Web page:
Jets rookie undrafted free agent Anthony Grady hopes to once again put a picture of his late grandmother up in his locker. It may seem like a small thing to most people, but to Grady it will signal that he’s made it.
But even if a picture of Peggy McLelland isn’t up in his locker quite yet, he always carries her in his heart.
Grady grew up in Arkansas in a home where his father, Kevin, was the only parent. His mother lived in Texas and wasn’t a part of his home life. But he had a grandmother in the house, a woman he remembers waking up before dawn and often falling asleep at midnight. She who worked a full-time job even at an age most of her friends were retired and frittered away their days watching television, playing golf or in social activities.
“Not grandma,” Grady recalls.
His father had his own landscaping business and worked long hours, so grandma had to be a full-time mother to Grady in addition to her full-time job as a file clerk at the local hospital. Her grey hairs were far from indicative of a woman with “so much energy.”
“She was pretty much my backbone,” Grady told Metro New York. “Anything I ever needed, she was there for me. Growing up, she was always a big part of my life — cooking, cleaning. She drove me to school, she picked me up. She worked a full-time job from 2 to 11 p.m. She was tireless.”
Then one day, it all changed.
When Grady was in middle school in 2006, McLelland received a diagnosis of multiple myeloma, more commonly referred to as bone cancer. She had surgery in the hospital where she was on staff. The surgery was supposed to remove the cancer and prolong her outlook.
Instead, the operation triggered the spread of the cancer at a faster rate throughout her body. Instantly, McLelland took a turn for the worse. She died six months later.
“I was too young perhaps to fully understand it and appreciate it,” Grady said. “She was the one who took me to school, made my lunches. She was everywhere, she was everything. She touched every part of my life. It all happened fast. I was young and I don’t think I could realize it — it’s funny to say — but really appreciate those final days with her. There isn’t a day that goes by that I don’t think about her — what she meant to me.”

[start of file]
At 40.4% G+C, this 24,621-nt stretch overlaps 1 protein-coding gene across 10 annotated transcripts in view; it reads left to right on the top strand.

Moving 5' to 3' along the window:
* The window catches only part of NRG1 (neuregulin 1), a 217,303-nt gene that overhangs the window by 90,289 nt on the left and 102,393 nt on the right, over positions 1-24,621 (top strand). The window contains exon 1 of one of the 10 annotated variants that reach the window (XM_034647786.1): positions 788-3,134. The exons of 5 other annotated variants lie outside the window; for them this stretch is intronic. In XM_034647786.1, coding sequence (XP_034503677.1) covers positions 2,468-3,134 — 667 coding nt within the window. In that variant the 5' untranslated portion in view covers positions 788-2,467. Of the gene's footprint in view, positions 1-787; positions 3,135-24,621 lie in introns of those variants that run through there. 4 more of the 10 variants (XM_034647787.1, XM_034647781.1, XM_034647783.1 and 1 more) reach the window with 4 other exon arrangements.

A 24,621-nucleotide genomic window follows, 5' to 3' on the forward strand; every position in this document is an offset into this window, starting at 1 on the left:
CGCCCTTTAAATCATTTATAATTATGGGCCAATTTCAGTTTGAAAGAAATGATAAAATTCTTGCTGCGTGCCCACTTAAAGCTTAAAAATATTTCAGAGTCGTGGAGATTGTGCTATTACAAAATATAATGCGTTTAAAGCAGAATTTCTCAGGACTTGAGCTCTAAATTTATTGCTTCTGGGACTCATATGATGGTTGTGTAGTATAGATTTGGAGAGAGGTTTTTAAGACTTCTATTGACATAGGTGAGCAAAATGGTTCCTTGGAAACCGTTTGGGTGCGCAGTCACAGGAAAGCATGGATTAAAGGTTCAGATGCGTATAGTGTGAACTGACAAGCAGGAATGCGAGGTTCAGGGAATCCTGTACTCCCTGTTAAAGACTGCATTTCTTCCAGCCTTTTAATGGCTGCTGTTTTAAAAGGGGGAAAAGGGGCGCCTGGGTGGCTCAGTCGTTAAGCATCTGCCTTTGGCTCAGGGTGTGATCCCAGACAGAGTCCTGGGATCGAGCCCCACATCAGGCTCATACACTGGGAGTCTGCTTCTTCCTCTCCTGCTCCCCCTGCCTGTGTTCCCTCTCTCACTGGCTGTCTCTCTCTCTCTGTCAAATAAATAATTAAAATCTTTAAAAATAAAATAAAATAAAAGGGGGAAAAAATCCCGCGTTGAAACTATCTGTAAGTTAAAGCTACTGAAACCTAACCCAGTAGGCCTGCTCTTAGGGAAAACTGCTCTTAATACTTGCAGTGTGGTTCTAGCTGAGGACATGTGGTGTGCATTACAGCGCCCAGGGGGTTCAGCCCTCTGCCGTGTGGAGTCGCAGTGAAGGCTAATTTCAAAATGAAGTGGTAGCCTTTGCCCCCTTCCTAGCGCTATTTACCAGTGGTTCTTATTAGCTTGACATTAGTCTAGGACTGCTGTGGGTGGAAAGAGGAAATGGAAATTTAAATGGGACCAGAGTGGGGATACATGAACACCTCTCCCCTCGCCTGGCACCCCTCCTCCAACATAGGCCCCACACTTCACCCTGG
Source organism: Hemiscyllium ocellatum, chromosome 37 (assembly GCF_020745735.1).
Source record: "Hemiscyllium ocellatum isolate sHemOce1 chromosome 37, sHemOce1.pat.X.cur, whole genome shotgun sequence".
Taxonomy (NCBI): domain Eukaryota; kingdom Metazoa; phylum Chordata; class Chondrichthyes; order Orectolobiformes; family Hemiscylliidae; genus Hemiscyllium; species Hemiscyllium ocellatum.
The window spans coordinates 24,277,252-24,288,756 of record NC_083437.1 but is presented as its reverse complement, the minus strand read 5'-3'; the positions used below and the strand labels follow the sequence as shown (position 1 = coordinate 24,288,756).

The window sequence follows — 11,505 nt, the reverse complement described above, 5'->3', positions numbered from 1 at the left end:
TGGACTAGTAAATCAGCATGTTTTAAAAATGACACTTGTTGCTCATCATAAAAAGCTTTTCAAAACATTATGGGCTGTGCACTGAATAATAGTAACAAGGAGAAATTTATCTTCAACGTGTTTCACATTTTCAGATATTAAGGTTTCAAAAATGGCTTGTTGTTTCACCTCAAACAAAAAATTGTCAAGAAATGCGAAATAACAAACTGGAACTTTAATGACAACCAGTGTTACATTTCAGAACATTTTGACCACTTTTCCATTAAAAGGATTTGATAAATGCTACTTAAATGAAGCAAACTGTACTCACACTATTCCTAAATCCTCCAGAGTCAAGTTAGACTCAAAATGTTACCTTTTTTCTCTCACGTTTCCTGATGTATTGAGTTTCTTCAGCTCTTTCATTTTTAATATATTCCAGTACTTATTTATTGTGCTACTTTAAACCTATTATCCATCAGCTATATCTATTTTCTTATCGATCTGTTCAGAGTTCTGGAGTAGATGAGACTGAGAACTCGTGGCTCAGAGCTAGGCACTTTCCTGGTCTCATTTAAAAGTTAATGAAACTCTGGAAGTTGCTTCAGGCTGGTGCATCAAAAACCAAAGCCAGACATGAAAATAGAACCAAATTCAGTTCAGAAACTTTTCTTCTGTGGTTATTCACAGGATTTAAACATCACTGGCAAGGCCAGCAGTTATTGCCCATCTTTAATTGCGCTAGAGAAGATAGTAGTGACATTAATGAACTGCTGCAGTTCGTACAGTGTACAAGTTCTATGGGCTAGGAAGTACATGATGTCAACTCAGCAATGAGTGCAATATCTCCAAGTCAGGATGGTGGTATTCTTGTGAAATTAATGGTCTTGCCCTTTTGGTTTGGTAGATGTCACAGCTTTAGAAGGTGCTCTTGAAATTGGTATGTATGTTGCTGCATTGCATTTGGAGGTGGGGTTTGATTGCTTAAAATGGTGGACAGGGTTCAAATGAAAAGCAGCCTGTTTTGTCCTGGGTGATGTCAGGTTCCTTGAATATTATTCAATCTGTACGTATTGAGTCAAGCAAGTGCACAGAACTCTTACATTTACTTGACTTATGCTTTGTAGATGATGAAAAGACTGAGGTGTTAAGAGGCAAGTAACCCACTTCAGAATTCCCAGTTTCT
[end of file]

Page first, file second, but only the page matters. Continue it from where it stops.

Life changed after that with Grady’s father needing to adjust his schedule to be home more, and Grady in turn remembers long waits after school while he had to wait for his father to get done from work. He bummed rides home with friends and filled up time with sports, always lots of sports.
Football was part of the healing process for Grady after the passing of his grandmother. He readily admits the gridiron was in many ways therapeutic for him. It gave him a healthy outlet as he dealt with his grief.
He’d go on to play college football at Missouri State where he excelled as a defensive end, including earning all-conference honors. After a strong pro day, several teams showed interest the 6-foot-7, 289-pound end. But the Jets staved off the competition and landed the player as an undrafted rookie free agent.
Now he plays for McLelland, nearly 10 years after her fight with cancer.
In the middle of the locker room at the team’s facility, the Jets have brought in roughly 20 locker spaces for rookies and tryout players. Grady occupies one of these spots on the far end of the locker room — a nondescript locker space that looks out of place for someone as hulking as the rookie defensive end. These lockers will be gone by the time the team returns from training camp in upstate New York. Many of the players who used them during offseason workouts and minicamp won’t be here come Week 1, so they rarely decorate the lockers.
Grady knows this, but the uncertainty also fuels him.
He hopes to move in permanently, most likely as a member of the practice squad to start. If and when he gets that official locker, likely flanked by veteran players on either side, he will feel settled in.
“That’s why I put up my photos of grandma,” Grady said. “Not till then though. Not till I’m here for good.”
Seated in a plastic chair outside his locker, he taps the right side of the locker, near the shelf where his helmet would go.
“It goes right here,” Grady says. He pauses and musters a little smile. “If I make it, she goes right there.”
Follow Jets beat writer Kristian Dyer on Twitter @KristianRDyer.